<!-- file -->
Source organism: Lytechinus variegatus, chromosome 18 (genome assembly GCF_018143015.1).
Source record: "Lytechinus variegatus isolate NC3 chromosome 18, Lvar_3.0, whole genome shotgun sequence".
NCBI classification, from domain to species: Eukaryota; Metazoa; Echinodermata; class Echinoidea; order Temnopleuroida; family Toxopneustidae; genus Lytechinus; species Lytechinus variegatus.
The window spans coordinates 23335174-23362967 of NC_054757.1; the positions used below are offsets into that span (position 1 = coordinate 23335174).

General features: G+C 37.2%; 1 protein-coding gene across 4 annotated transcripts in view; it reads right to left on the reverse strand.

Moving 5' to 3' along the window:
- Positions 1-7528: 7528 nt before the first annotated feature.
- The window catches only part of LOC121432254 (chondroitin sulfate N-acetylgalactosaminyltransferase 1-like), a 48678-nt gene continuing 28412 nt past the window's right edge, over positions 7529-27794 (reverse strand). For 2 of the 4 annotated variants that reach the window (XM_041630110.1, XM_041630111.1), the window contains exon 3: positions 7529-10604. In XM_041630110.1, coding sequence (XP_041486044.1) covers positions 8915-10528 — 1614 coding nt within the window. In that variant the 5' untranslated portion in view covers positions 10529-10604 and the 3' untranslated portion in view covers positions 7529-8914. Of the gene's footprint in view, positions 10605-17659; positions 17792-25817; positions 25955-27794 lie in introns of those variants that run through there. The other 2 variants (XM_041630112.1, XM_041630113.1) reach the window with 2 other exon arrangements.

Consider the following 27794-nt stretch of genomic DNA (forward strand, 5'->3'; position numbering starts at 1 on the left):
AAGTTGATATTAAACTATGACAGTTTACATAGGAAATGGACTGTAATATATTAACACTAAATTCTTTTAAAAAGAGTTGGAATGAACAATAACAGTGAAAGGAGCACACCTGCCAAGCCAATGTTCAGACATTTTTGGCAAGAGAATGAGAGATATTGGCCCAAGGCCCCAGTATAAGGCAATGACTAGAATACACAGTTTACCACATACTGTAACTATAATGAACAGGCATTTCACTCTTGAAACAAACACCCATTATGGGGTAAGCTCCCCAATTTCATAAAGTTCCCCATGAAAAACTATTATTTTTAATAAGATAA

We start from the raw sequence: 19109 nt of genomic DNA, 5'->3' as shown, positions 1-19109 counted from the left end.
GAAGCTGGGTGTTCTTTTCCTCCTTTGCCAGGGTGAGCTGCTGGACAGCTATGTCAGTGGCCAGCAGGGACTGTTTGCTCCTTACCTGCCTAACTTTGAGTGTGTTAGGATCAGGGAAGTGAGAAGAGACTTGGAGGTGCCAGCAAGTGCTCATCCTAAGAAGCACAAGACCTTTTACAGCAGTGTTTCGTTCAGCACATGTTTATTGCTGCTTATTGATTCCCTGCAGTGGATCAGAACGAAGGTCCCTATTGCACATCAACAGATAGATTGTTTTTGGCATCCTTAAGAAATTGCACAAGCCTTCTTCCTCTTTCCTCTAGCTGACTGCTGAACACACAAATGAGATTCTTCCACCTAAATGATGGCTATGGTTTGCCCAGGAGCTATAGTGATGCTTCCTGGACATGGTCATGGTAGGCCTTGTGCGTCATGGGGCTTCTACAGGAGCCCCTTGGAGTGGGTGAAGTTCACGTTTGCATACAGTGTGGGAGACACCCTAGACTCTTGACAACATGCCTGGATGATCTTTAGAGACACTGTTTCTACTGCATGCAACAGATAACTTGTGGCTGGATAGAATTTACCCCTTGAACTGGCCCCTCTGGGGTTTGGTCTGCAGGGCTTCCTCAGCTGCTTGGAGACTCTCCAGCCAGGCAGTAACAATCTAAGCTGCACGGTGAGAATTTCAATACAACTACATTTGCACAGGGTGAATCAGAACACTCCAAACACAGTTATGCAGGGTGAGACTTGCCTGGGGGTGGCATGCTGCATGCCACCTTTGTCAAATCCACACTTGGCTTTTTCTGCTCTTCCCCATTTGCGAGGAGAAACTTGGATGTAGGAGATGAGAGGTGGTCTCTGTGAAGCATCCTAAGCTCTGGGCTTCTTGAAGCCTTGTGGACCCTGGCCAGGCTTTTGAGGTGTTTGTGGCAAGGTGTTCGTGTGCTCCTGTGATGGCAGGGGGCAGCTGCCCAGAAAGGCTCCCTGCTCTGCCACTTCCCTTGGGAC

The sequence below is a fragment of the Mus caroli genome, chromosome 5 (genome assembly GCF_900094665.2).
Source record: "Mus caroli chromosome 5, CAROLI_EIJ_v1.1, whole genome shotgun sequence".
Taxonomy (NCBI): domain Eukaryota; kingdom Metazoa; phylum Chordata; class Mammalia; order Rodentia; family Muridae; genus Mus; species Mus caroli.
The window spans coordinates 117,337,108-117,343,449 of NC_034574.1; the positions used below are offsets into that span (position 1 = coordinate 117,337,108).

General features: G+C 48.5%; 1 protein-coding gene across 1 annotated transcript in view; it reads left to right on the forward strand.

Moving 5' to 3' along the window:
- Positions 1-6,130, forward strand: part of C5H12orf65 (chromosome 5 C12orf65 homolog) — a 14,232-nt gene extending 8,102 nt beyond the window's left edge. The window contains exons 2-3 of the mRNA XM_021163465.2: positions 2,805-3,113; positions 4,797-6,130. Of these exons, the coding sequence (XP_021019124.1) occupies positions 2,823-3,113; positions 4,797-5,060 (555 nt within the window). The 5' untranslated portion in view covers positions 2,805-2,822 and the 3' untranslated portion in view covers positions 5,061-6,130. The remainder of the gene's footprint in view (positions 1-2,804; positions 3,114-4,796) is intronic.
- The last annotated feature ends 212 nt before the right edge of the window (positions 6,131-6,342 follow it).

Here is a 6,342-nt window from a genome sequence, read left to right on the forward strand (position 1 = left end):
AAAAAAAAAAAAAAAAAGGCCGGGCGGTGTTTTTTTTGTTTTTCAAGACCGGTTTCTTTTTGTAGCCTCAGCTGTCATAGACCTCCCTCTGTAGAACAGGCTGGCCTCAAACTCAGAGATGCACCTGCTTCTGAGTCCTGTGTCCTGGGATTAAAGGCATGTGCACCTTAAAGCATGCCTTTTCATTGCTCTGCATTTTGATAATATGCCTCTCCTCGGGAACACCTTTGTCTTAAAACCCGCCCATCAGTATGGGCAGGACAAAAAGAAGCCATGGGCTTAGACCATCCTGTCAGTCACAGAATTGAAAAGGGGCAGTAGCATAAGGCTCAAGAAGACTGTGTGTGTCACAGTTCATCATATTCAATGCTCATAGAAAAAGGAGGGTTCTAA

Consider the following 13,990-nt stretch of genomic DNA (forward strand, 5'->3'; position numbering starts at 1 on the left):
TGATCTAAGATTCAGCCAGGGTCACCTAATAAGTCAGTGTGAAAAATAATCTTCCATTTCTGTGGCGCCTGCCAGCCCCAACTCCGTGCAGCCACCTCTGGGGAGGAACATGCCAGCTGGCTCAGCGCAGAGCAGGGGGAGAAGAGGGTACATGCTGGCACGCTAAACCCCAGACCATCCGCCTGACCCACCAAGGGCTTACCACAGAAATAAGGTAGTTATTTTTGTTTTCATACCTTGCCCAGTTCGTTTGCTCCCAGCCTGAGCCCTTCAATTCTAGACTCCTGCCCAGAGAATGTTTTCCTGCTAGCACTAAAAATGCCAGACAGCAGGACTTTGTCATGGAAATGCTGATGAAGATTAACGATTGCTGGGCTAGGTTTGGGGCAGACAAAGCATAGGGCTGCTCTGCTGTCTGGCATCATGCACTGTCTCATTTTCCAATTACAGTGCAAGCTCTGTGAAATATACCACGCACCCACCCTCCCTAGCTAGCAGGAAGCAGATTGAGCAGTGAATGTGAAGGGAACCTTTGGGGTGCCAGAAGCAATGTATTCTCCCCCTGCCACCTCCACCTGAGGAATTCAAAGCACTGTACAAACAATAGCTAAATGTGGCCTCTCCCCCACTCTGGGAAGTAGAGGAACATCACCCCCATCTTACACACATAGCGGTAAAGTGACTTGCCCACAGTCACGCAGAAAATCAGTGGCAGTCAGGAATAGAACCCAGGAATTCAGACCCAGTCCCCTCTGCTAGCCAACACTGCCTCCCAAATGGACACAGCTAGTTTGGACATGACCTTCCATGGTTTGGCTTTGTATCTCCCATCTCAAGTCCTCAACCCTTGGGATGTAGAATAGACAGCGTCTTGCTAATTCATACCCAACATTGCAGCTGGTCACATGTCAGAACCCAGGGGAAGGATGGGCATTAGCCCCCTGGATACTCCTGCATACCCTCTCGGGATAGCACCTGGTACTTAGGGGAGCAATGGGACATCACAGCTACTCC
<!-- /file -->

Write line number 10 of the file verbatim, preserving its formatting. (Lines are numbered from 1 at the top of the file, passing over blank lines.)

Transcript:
AAGTTGATATTAAACTATGACAGTTTACATAGGAAATGGACTGTAATATATTAACACTAAATTCTTTTAAAAAGAGTTGGAATGAACAATAACAGTGAAAGGAGCACACCTGCCAAGCCAATGTTCAGACATTTTTGGCAAGAGAATGAGAGATATTGGCCCAAGGCCCCAGTATAAGGCAATGACTAGAATACACAGTTTACCACATACTGTAACTATAATGAACAGGCATTTCACTCTTGAAACAAACACCCATTATGGGGTAAGCTCCCCAATTTCATAAAGTTCCCCATGAAAAACTATTATTTTTAATAAGATAA